• Lease/Facility Use Agreements — If the independent non-profit will continue to use facilities or equipment owned by the local church, school or denomination entity this relationship should be outlined in a lease or use agreement. This document should clearly outline and define the space or equipment being utilized, time of usage and when access to the property is authorized, terms and conditions for use of the facilities, identify any restrictions during use, insurance requirements, indemnification/hold harmless clause and the financial terms and duration of the agreement.
    • Separate Licensing — If there are specific governmental or professional licenses required to conduct the operation of the independent non-profit said license should be secured by them or transferred from an existing license what may have previously been held by the local church or denominational organization. This means transferring the duty to maintain specific licensing standards to the responsible organization.
    • Insurance Requirements — Operational and professional risk need to be evaluated from the point of view of both parties. The local church and denomination need to be sure the independent non-profit provides evidence of adequate limits of insurance to protect the local church or school from loss in compliance with denominational working policies. These policies need to address legal and professional liability exposures. The local church or school and higher denominational organization need to be named as an Insured by endorsement on the appropriate insurance policy(s).
    • Risk Analysis & Insurance —The independent non-profit needs to focus on securing appropriate insurance coverage to protect its operational liability exposure to third party organizations served. It must evaluate risk to determine its exposures and insurance needs to protect facilities, personal business property, inventory, equipment and owned vehicles from loss. Board members, officers and professional liability exposures must be considered and workers’ compensation insurance to cover employees or accident insurance to protect volunteers.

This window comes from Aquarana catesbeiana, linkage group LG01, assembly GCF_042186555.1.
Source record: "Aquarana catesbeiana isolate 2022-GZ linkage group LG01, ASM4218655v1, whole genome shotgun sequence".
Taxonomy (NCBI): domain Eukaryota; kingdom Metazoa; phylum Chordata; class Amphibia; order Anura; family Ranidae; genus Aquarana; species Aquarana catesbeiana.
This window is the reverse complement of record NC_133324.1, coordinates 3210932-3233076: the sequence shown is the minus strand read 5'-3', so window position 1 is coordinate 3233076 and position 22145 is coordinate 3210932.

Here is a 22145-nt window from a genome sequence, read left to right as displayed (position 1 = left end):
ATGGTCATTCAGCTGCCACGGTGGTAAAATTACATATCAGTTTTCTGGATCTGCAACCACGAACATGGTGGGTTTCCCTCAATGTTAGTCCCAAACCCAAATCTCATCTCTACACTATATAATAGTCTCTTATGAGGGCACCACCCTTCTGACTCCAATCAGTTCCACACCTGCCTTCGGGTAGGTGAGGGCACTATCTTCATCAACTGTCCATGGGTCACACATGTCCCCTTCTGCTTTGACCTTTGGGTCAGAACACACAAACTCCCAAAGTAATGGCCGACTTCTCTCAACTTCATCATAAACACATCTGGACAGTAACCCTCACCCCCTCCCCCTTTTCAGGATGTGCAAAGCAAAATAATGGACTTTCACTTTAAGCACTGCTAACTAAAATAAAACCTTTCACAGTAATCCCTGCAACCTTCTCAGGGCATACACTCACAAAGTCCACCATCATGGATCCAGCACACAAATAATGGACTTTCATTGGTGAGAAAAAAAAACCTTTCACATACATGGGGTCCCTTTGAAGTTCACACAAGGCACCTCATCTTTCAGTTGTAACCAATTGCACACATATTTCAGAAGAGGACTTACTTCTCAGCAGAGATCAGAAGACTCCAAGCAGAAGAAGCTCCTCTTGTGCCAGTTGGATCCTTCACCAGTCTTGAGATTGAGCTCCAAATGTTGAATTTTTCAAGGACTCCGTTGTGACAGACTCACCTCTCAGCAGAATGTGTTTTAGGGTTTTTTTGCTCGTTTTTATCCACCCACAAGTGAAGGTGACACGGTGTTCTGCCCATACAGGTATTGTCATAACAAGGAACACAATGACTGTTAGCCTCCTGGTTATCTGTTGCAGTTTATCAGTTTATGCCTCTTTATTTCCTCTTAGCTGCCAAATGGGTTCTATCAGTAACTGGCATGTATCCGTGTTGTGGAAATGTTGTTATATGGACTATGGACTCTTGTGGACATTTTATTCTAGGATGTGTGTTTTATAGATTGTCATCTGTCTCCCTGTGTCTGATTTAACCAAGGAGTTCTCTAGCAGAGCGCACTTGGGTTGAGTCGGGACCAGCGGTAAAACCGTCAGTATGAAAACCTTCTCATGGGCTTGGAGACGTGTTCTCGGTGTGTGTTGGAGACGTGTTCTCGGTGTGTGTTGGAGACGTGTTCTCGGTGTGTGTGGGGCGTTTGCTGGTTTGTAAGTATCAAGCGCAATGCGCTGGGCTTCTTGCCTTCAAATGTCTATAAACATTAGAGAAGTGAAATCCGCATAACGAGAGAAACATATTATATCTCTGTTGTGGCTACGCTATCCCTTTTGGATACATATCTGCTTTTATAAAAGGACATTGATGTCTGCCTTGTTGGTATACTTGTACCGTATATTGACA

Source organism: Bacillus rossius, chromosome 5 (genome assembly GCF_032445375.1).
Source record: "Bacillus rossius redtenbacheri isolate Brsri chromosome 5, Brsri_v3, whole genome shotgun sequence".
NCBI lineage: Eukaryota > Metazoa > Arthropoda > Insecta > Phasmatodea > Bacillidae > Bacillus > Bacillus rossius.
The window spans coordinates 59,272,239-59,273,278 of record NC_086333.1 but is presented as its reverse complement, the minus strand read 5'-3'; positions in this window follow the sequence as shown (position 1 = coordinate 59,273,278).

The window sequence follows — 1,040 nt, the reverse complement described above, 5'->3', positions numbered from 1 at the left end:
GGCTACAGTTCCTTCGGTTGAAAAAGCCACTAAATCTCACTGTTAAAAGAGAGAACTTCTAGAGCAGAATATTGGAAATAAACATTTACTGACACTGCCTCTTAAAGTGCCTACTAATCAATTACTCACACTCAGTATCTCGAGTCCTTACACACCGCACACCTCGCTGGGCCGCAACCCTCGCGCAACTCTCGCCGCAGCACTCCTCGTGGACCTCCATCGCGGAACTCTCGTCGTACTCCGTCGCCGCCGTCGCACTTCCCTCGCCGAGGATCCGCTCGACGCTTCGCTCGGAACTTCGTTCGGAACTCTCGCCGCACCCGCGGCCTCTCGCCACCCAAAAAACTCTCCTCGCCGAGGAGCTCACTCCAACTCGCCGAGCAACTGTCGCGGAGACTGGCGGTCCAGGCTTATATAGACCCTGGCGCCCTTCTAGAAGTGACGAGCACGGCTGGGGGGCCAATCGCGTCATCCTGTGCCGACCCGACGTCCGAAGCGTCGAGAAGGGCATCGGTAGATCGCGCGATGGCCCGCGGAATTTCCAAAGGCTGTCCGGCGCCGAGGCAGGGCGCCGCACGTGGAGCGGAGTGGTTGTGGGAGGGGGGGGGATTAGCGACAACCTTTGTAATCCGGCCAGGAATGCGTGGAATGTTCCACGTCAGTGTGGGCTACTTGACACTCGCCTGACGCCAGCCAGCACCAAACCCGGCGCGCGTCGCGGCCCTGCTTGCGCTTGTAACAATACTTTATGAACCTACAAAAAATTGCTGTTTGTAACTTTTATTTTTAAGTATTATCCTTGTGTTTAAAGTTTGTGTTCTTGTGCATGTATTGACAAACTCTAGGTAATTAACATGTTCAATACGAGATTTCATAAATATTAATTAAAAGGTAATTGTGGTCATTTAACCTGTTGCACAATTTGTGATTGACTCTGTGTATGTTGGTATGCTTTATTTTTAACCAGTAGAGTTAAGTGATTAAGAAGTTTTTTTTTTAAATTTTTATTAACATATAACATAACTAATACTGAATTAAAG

These type of considerations are essential for the local church or school and independent nonprofit to keep in clear focus as they make decisions on allowing local ministries to separately incorporate.

The local church, school or denominational organization and the independent non-profit organization must be careful and consistent in how they communicate the relationship between organizations. Public statements, endorsements, written or electronic correspondence, marketing materials, web site or social media posts should not exaggerate or otherwise misstate the relationship between organizations. All forms of communication should avoid any implication of a direct relationship or affiliation with the independent non-profit organization. This can create a potential liability risk when used by third-parties to create the impression that a financial or operational relationship existed in the event of legal action against either organization.

Managing the risk of any local church ministry or an independent non-profit organization requires careful stewardship of all resources and assets. This means protecting people from bodily injury or harm including: employees, volunteers, clients, students, public guests and board members. It also includes the proper management and protection of financial and
physical assets from loss: facilities, monies/securities, inventory, equipment, vehicles and damage to property of third-parties for which the organization may become liable for damage or loss. Professional liability must be considered: wrongful acts of board members, professional malpractice, errors and omissions, maintaining proper licensing requirements